* not wish to set a limit. If you omit this argument or set it to nil,
* unlimited upload sizes will be allowed. Note that this limit applies to
* each individual upload separately; it's not a lifetime limit for the
* server or for any session.
* Creating an HTTPServer object with 'new' automatically starts the
* server. The object will create a background thread that will listen for
* incoming connections on the given network address and port number, so
* the server is active as soon as the 'new' finishes. You can create any
* number of servers, as long as they have different port numbers. When a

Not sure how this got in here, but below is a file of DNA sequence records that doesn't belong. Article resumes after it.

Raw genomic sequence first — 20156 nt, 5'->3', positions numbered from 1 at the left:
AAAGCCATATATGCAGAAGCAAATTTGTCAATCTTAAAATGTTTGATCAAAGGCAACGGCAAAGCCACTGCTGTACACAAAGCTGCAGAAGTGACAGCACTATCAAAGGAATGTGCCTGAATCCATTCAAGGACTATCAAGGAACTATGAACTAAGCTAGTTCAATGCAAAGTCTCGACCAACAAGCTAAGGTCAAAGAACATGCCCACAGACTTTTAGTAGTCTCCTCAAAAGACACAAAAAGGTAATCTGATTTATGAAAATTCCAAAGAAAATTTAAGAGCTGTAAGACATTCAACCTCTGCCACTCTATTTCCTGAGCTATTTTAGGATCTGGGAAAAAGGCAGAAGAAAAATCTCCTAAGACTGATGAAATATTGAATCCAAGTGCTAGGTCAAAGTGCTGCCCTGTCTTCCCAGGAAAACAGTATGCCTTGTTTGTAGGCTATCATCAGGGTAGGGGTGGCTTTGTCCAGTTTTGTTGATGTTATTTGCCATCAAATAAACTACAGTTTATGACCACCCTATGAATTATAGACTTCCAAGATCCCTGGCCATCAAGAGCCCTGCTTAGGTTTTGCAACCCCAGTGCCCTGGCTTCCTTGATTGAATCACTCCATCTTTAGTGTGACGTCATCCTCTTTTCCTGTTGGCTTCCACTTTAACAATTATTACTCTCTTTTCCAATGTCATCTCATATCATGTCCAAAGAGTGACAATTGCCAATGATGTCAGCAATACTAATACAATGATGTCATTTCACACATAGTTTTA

* connection request is received, the server will accept the connection
* and automatically create another background thread to handle requests on
* that connection. Each incoming request will be forwarded to the game
* program to handle, via the network message queue.
intrinsic class HTTPServer 'http-server/030000': Object
* Shut down the server. This immediately disconnects the server from
* its network port; no further client connections will be accepted
* once the server shuts down. In addition, all of the server threads
* that were started by this server object will be notified to
* If 'wait' is omitted or is nil, the routine sends the shutdown
* notification to the main server and to its server threads, then
* immediately returns. This means that one or more of the server's
* background threads might continue to run for a while after
* shutdown() returns. The main practical consideration is that the